Thanks to the Atkins diet, I am a physically active, physically fit, 230-pound, 34-year-old man who just a little more than two years ago weighed over 400 pounds and was on medications for cholesterol, blood pressure and breathing. NOT ANYMORE! I'm a new man and I owe it all to this diet you are derogatorily comparing to taking laxatives. What a crying shame to be so educated in nutrition and yet knowing so very little.

Are you that ignorant to think for yourself, Ms. Mahon? Consider this your wake-up call to start studying all the latest research regarding nutrition, especially on low-carb diets, and you might just be able to erase those years of indoctrination you've been through to get your degrees. I know you can do better than you are doing now and I genuinely wish you well as you attempt to help the students at Purdue University live a healthier lifestyle. I wish I had a "wellness" center when I was going to college!

Feel free to share your comments with Anne Mahon about what she thinks about livin' la vida low-carb by sending her an e-mail at Be sure to tell her how the low-carb lifestyle has transformed YOUR life and that she is depriving some of her students from getting their weight under control by not telling them about low-carb. Let me know if you hear back from her.

You can also send an e-mail to the editor of The Exponent newspaper Sarah Michalos at


Blogger Lowcarb_dave said...

I notice that these experts that attack the Atkins diet and low carb, look like they have never been obese or morbidly obese in their life.

It makes you wonder about the mental beliefs and bias that these people have. Because that is what we are talking about here - beliefs, because there is certaintly no evidence they can prove that the Atkins diet is unhealthy.

7/09/2006 10:08 PM  
Blogger Science4u1959 said...

Those colors in the background, is that a Plasma display with her thought patterns?

Meat is bad...fat is bad...meat is bad... fat is bad... click... meat is bad... fat is bad... click...

Lol! Of course they do not have even a shred of evidence against the diet, but then again some people cannot be bothered by that. Nor can they be bothered to take even a cursory look at the literal mountains of scientific evidence to the contrary. It's a strange world out there; full of such close-minded, shortsighted idiots. Luckily there are also some good guys (and women!) out there trying to undo the damage and telling the truth. But it's an uphill battle and that's why we need people like Jimmy. And that's also why we need to keep supporting him!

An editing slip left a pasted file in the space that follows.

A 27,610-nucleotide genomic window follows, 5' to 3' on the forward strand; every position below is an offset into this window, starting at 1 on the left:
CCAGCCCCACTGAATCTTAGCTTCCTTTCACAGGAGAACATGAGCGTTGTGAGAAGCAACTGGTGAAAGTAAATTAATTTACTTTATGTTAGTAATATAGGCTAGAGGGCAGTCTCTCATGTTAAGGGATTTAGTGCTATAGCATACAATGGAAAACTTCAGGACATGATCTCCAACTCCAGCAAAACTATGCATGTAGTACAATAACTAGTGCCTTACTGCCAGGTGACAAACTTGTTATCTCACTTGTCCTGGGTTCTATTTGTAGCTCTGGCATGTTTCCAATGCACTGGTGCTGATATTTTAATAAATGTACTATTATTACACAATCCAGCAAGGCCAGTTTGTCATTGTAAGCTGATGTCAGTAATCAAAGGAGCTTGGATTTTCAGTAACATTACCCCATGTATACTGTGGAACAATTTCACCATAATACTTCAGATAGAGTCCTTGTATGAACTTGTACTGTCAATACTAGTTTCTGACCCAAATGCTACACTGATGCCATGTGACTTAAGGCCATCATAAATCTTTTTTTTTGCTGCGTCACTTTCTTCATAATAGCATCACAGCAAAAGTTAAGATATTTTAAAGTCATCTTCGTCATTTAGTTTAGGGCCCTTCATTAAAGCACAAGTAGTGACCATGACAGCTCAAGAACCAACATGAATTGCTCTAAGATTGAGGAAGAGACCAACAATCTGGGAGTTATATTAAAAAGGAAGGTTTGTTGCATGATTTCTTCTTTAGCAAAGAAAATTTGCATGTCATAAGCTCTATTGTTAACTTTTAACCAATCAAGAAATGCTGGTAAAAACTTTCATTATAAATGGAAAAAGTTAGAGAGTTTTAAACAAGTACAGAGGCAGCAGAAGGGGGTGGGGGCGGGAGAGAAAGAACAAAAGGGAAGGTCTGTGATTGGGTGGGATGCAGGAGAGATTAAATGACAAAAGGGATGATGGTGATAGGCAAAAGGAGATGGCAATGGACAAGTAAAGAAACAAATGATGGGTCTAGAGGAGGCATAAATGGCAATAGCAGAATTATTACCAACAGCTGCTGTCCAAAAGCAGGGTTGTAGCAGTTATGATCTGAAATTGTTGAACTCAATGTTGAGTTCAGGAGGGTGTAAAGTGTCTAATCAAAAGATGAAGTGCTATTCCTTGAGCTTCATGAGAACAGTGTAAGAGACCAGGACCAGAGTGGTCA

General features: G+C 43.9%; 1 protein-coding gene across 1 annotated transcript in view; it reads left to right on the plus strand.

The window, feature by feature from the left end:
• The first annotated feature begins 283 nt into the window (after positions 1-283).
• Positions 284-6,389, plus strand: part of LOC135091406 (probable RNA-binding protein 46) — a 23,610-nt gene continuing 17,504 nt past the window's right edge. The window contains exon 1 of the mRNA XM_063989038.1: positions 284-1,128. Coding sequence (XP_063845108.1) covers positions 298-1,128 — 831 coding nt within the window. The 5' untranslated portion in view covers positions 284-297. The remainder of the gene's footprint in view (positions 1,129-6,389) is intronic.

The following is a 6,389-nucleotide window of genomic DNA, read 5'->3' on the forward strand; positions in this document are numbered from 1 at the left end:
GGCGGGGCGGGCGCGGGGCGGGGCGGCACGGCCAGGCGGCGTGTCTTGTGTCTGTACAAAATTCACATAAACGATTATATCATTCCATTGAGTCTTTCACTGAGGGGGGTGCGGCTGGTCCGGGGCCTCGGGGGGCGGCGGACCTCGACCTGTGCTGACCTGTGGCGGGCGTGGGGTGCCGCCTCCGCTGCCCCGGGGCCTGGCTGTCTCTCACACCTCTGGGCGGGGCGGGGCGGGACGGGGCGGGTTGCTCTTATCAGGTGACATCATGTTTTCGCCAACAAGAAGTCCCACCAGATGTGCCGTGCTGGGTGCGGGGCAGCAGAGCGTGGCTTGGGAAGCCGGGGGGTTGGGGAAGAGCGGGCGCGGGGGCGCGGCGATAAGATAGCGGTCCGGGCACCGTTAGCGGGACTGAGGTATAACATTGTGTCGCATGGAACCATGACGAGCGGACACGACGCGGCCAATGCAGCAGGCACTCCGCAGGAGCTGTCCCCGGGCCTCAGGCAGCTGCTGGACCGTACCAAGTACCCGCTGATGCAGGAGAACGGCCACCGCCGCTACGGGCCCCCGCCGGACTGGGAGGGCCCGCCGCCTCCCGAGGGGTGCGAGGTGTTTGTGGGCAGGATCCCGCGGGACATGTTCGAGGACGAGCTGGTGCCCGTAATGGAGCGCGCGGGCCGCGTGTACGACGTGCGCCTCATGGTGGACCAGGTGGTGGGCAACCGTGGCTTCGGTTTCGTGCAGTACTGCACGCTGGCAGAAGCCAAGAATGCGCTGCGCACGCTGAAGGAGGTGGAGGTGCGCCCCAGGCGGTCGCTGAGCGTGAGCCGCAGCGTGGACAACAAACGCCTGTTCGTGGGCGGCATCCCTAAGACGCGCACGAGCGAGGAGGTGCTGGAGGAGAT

7/10/2006 8:45 AM  
Blogger megadittles said...

She looks like she has laxative experience of her own. By the way, has she ever woken up with low blood sugar, or ate a cereal, an apple, or even a whole bag of popcorn and felt like she has ate nothing! That's usually how I feel until this last month. Now I can eat 1 egg and be full 3 hours before I eat my next meal. I say caca to laxative woman.

7/10/2006 8:55 AM  
Blogger Gary said...

My response to Ms. Mahon.
Dear Ms. Mahon,
I read in Living la Vida Low Carb blog that you, a professional
nutritionist, don't think much of low-carb diets for weight loss and
maintenance. I don't know who you have been observing to form your
opinions, but to compare low-carb dieting with the use of diet pills
and laxatives makes it sound like you have been witness to a parade
of anorectics.

I have suffered from overweight chronically since childhood, and I
have been always used a low-carb diet to lose weight successfully and
with great control during the past 45 years, starting with the
official Royal Canadian Air Force diet back in the early 60s. That
diet limited carbohydrate intake to 60 grams a day. Since then, I
have followed guidelines set forth by Diet Center, Drs. Eades, Dr.
Atkins, and others. When I observe a high-protein, low-carb, moderate-
fat diet, I have more energy, am more alert, and have no food
cravings. And the fat falls off. (Not just liquid. Fat.)

Well, I can imagine what you are thinking – why do I need to keep
losing the weight that I gain back? Simple. Because, like most
dieters who follow any number of different weight-loss diets, I don't
learn my lesson and think that once I lose weight, I can go back to
my old ways with impunity. And nothing puts weight on me like carbs!
So this time I'm going to learn my lesson and once I get down to my
goal, I will maintain a nutrient-dense, low-carb diet for the rest of
my life.*

I also imagine what you are thinking now, that at 56, my
cardiovascular health must be damaged from years of low-carb,
moderate-fat dieting. Not so! A couple years ago I passed a stress
echo with flying colors, and I just passed an excellent physical.